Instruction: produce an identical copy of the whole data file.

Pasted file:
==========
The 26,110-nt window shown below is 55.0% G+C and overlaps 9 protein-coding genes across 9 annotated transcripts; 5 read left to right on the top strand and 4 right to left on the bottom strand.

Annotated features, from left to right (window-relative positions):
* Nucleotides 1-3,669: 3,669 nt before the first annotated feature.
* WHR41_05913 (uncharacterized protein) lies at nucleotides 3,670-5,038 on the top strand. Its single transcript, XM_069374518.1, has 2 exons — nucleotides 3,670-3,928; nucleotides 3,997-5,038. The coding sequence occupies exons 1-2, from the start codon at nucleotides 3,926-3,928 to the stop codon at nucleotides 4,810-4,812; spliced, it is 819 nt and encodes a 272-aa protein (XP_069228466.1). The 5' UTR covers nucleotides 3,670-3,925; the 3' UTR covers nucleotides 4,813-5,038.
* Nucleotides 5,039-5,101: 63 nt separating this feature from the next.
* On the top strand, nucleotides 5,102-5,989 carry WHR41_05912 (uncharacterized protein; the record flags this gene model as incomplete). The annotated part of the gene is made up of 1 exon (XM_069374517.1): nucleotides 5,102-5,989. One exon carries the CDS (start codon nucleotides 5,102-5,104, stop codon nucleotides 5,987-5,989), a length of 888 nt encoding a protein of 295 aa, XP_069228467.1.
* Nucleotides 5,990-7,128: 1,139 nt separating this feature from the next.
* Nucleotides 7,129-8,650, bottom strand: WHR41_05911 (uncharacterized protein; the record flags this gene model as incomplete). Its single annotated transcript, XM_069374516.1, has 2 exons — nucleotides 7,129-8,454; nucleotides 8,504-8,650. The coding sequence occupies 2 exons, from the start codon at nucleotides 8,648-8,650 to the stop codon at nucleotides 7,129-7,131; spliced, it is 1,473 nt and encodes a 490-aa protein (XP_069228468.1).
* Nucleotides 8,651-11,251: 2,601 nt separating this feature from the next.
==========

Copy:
The 26,110-nt window shown below is 55.0% G+C and overlaps 9 protein-coding genes across 9 annotated transcripts; 5 read left to right on the top strand and 4 right to left on the bottom strand.

Annotated features, from left to right (window-relative positions):
* Nucleotides 1-3,669: 3,669 nt before the first annotated feature.
* WHR41_05913 (uncharacterized protein) lies at nucleotides 3,670-5,038 on the top strand. Its single transcript, XM_069374518.1, has 2 exons — nucleotides 3,670-3,928; nucleotides 3,997-5,038. The coding sequence occupies exons 1-2, from the start codon at nucleotides 3,926-3,928 to the stop codon at nucleotides 4,810-4,812; spliced, it is 819 nt and encodes a 272-aa protein (XP_069228466.1). The 5' UTR covers nucleotides 3,670-3,925; the 3' UTR covers nucleotides 4,813-5,038.
* Nucleotides 5,039-5,101: 63 nt separating this feature from the next.
* On the top strand, nucleotides 5,102-5,989 carry WHR41_05912 (uncharacterized protein; the record flags this gene model as incomplete). The annotated part of the gene is made up of 1 exon (XM_069374517.1): nucleotides 5,102-5,989. One exon carries the CDS (start codon nucleotides 5,102-5,104, stop codon nucleotides 5,987-5,989), a length of 888 nt encoding a protein of 295 aa, XP_069228467.1.
* Nucleotides 5,990-7,128: 1,139 nt separating this feature from the next.
* Nucleotides 7,129-8,650, bottom strand: WHR41_05911 (uncharacterized protein; the record flags this gene model as incomplete). Its single annotated transcript, XM_069374516.1, has 2 exons — nucleotides 7,129-8,454; nucleotides 8,504-8,650. The coding sequence occupies 2 exons, from the start codon at nucleotides 8,648-8,650 to the stop codon at nucleotides 7,129-7,131; spliced, it is 1,473 nt and encodes a 490-aa protein (XP_069228468.1).
* Nucleotides 8,651-11,251: 2,601 nt separating this feature from the next.